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Culture Clinic: FREE TO WUK DA WAIST

‘Wukking up’, coordinating rotatory, percussive, and vibratory actions of our hip and legs, gives our pelvic girdle mobility to respond to musical rhythms. ‘Wuk-up’, ‘jerk waist’, ‘juk’, ‘pooch-back’, ‘spin-pooch’, etc. are all euphemisms for what we do with our hips, legs, backs and pelvis when we improvise to calypso and “tuk” music.

FREE TO WUK DA WAIST: Justifying Wukking Up as an Expression of Freedom

‘Wukking-up’, often described as vulgar, deserves justification. What is ‘wukking up’ anyway, and why does it persist in Barbados popular culture?

‘Wukking up’, coordinating rotatory, percussive, and vibratory actions of our hip and legs, gives our pelvic girdle mobility to respond to musical rhythms. ‘Wuk-up’, ‘jerk waist’, ‘juk’, ‘pooch-back’, ‘spin-pooch’, etc. are all euphemisms for what we do with our hips, legs, backs and pelvis when we improvise to calypso and “tuk” music. How our bodies are positioned, whether in a certain reserve or with more abandoned feeling, get even more attention when we connect to another body. When we ‘wuk-up’, we risk being accused of indecency.

African and African-heritage dances have evolved through time on the continent and in the diaspora. These characteristics remain, including earth-bound movement and a low center of gravity, bent arms, poly-rhythmic isolations, synchronicity in movement and music, contrast, coolness, and movement that is centered on the Pelvis (Carty Folk Dances of Jamaica). These forms are found in both religious and secular settings (Burrowes).

In Barbadian traditional communities, wukking-up had specific boundaries, and was socially organized around age, time, and occasion. As young people, we were considered cute when ‘wukking up’.

In Barbadian traditional communities, wukking-up had specific boundaries, and was socially organized around age, time, and occasion. As young people, we were considered cute when ‘wukking up’. Around the age of puberty, we were expressing our sexuality and prowess in socially accepted and chaperoned spaces. Then, after childbearing, it no longer seemed appropriate for us to engage, except on very special occasions, usually with people in our age category.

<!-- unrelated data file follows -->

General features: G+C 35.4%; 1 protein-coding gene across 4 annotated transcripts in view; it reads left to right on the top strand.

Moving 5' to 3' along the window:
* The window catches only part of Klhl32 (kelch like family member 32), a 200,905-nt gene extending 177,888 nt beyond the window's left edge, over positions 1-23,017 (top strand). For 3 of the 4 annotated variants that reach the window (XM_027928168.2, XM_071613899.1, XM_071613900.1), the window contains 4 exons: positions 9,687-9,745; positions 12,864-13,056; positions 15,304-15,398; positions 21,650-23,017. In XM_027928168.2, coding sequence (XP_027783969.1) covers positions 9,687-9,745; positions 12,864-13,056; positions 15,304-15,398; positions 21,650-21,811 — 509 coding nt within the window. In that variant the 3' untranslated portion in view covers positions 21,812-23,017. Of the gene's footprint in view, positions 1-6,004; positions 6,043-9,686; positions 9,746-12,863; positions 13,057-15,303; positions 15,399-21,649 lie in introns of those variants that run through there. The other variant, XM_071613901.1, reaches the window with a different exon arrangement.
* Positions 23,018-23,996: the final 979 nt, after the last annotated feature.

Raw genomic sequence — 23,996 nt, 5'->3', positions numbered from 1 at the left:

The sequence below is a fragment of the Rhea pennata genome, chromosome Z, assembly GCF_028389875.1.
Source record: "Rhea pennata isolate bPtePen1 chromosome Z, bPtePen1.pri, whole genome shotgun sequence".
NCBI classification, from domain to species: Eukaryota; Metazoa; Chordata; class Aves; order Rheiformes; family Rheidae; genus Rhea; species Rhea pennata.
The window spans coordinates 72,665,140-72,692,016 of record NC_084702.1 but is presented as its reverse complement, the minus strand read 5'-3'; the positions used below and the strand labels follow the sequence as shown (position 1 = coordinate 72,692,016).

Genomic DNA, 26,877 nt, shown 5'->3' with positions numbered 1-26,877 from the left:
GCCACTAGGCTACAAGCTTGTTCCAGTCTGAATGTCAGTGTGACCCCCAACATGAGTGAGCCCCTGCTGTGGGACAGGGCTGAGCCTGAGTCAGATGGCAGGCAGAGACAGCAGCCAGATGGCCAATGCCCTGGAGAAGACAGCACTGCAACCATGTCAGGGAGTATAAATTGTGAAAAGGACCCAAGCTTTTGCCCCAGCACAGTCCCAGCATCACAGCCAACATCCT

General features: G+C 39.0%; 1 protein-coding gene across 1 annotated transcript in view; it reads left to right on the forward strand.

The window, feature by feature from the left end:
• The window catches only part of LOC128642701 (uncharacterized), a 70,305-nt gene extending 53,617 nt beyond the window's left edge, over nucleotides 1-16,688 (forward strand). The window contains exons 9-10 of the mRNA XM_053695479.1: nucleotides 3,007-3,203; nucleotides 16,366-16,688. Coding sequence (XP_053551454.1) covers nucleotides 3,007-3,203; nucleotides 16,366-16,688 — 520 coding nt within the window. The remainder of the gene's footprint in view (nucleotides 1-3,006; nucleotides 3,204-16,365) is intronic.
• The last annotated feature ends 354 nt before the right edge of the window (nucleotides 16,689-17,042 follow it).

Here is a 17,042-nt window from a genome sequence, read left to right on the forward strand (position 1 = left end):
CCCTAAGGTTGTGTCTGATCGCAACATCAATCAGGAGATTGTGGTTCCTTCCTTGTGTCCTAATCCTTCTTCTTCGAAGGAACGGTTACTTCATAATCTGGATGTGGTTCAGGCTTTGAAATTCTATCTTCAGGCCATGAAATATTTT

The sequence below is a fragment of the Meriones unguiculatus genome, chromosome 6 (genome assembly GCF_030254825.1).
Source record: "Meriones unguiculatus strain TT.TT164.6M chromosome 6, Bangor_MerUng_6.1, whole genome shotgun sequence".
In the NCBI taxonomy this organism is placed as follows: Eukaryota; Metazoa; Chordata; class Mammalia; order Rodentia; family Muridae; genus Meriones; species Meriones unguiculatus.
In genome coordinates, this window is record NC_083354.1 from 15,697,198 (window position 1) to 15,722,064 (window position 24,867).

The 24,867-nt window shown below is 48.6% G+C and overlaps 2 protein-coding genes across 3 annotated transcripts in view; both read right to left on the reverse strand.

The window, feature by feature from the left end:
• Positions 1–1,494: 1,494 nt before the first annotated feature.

Nowadays, ‘wukking up’ persists in Barbados despite racial, class and gendered biases. We risk being labelled as having ‘deviant’, ‘poor’ and ‘working-class’ behaviour, complicating ‘wukking-up’ as a signifier of our Barbadian identity and our blackness.

These biases existed during the period of enslavement. Dr. George Pinckard’s 1796 account of a group of enslaved persons dancing on a Barbadian plantation appears to be describing ‘wukking up’, with “stamping of the feet, twistings of the body, and a number of strange indecent attitudes” and “severe bodily action” (Handler & Frisbee) (Pinckard). As opposed to European dances where arms and feet are the primary movers for locomotion, the dancing bodies moved by shuffling, “writh” with a trance-like quality, revealing Pinckard’s aversion.

Our Barbadian non-verbal texts and oral narratives deserve more attention. Beyond Pinckard’s depiction and present-day criticism, our calypsonians position ‘wukking-up’ as celebration, identity, retention, and resistance. This claim to freedom contradicts the myth that Barbadian colonizers were successful in yoking ‘Africanness’ out of us.

Criticisms that discredit ‘wukking up’ as un-West African deserve context. How Barbadian dance evolved more reflects what happens when a system designed to disconnect African heritage peoples from aspects of their religious, social, and cultural origins affect their practices than any colonizing concern. Still, while Barbadian society remains racially and socio-economically biased, ‘wukking up’ remains a common denominator, an expression of freedom and resistance in popular culture, with retentions that reverberate with other Afro-Caribbean derived dances (Brathwaite).

Dr. John Hunte PHD Cultural Studies UWI Cave Hill

Culture Clinic is a weekly column crafted by Dr. John Hunte.


Works Cited

1. Brathwaite, Edward (KAMAU) Contradictory Omens: Cultural Diversity and Integration in the Caribbean Mona, Jamaica Savacou Publications (1974) 1985

2. Burrowes Marcia, “Culture at Risk: Whose Engine?” The Barbados Landship: The Ship that never goes out to Sea (website) Barbados, Pinelands Creative Workshop 2007 http://pinelandsbarbados.org/landship/index.php?option=com_content&task=view&id=22&Itemid=37

3. —, “The Cloaking of a Heritage: The Barbados Landship”: in Gad Heuman and David Trotman, eds, Contesting Freedom: Control and Resistance in the Post-Emancipation Caribbean Oxford, MacMillan Caribbean 2005 

4. Carty, Hilary Folk Dances of Jamaica: An Insight London: Dance Books 1988

5. Handler, Jerome S. and Charlotte J. Frisbee “Aspects of Slave Life in Barbados: Music and its Cultural Context” Caribbean Studies Vol 11, No. 4 Puerto Rico, Institute of Caribbean Studies Jan.1972

6. Pinckard, George Notes on the West Indies London Longmans 187

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